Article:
HHS Announces Actions to Lower Health Care Costs and Allow Medicare to Negotiate Lower Drug Prices
Today, the U.S. Department of Health and Human Services (HHS) announced actions to lower health care costs and implement President Biden’s lower cost prescription drug law – the Inflation Reduction Act (IRA) – which is already saving covered seniors and people with disabilities hundreds of dollars annually.
HHS released revised drug price negotiation guidance from the Centers for Medicare & Medicaid Services (CMS). The guidance is a critical step in implementing the IRA, which finally took on Big Pharma and will allow Medicare to negotiate lower drug prices on behalf of people with Medicare.
“The Biden-Harris Administration isn’t letting anything get in our way of delivering lower drug costs for Americans,” said Secretary of Health and Human Services Xavier Becerra. “Pharmaceutical companies have made record profits for decades. Now they’re lining up to block this Administration’s work to negotiate for better drug prices for our families. We won’t be deterred. President Biden made it possible for Medicare to negotiate prescription drug prices. Today’s action is a critical step in reaching that goal.”
Starting this year, Medicare will begin to negotiate directly with drug manufacturers to bring down the price of covered high-cost prescription drugs. CMS will announce the first 10 drugs selected for negotiation by September 1, 2023. The first round of negotiations will occur during 2023 and 2024. The prices that are negotiated will be effective starting in 2026.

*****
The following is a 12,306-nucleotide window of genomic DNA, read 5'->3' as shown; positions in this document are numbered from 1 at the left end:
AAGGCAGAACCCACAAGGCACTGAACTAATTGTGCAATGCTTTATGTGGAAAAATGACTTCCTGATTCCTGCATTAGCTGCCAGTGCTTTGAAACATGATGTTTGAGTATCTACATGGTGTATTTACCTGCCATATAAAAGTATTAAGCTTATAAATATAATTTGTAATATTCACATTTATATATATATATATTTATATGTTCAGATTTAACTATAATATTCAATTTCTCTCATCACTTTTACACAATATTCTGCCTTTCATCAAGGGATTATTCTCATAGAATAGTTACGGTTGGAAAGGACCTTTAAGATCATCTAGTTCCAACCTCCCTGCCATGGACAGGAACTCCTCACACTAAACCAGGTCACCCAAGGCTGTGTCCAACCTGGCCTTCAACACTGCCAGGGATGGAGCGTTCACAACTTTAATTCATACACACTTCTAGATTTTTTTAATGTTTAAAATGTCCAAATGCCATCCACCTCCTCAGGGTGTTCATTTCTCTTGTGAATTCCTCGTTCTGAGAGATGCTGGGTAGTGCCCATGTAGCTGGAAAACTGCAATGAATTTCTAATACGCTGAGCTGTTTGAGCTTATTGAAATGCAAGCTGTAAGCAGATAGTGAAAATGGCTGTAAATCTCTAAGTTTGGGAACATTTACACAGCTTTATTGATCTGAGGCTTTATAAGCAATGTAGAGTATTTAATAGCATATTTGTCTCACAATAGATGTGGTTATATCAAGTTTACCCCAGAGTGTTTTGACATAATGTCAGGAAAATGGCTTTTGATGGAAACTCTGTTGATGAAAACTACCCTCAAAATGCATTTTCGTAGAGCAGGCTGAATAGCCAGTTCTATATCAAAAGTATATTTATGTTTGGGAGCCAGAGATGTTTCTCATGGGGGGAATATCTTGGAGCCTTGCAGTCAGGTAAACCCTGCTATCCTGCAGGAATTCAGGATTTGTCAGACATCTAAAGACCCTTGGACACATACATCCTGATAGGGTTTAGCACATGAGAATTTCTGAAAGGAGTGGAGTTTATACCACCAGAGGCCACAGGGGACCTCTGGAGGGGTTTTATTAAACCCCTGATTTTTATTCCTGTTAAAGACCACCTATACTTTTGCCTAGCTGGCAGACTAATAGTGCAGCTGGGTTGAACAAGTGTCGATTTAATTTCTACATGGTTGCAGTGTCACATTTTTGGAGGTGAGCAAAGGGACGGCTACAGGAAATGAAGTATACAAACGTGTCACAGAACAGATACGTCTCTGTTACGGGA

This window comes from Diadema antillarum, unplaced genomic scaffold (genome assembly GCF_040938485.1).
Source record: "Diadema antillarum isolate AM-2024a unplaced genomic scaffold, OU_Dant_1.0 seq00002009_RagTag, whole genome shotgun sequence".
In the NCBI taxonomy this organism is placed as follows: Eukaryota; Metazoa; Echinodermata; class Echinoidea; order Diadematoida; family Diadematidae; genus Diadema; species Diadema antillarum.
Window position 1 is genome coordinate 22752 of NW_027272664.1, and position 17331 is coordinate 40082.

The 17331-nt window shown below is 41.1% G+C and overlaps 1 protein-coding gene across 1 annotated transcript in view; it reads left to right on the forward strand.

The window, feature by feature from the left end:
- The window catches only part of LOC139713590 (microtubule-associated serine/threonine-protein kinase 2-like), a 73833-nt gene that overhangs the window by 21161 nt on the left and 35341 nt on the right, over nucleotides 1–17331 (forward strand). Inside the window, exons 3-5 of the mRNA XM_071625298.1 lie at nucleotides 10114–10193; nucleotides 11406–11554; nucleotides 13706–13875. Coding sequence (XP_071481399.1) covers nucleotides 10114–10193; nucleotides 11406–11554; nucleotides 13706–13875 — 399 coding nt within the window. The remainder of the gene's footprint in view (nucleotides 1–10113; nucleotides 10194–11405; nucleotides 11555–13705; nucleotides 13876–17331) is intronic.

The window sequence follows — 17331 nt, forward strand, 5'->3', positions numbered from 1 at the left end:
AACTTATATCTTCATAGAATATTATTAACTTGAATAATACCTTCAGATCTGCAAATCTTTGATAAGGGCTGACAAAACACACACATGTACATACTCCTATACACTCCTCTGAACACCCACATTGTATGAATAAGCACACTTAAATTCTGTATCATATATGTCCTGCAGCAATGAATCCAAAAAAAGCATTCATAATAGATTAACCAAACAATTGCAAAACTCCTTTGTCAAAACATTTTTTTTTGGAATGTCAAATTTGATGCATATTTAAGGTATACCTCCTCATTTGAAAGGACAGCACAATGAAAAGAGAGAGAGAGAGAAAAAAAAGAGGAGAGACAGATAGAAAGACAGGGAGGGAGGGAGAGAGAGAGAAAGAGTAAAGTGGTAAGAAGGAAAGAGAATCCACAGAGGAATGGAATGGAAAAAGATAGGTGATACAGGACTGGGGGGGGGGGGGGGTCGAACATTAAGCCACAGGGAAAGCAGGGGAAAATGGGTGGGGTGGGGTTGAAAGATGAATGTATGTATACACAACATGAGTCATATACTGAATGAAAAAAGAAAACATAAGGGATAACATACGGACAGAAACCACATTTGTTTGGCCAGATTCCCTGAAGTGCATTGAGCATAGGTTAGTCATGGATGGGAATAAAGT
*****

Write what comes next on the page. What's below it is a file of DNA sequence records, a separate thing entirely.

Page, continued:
In March, CMS released initial guidance on the process for drug price negotiation, which outlined how the agency will select drugs for negotiation this year and how those negotiations will be conducted. Today, CMS released revised program guidance, informed by public input, that outlines how CMS will negotiate to reach agreement on a maximum fair price for a selected drug with participating manufacturers, ensuring that Medicare beneficiaries have access to innovative, life-saving treatments at costs that will be lower for both them and Medicare.
HHS today also announced that President Biden’s cap on insulin costs at $35 per month will go into effect for people who get their insulin through Medicare Part B and Medicare Advantage with use of a traditional pump starting tomorrow, July 1, 2023. Millions of people with Medicare Part D are already benefiting from the Inflation Reduction Act’s $35 monthly cap on insulin costs, and if these rules for Part B and Part D had been in effect in 2020, 1.5 million beneficiaries would have saved an average of $500 per year.
More information on the Medicare Drug Price Negotiation Program is available at https://www.cms.gov/inflation-reduction-act-and-medicare/medicare-drug-price-negotiation
To read more on how the $35 insulin cap is already benefiting seniors and other Medicare enrollees across the country, visit: https://aspe.hhs.gov/reports/insulin-affordability-ira-data-point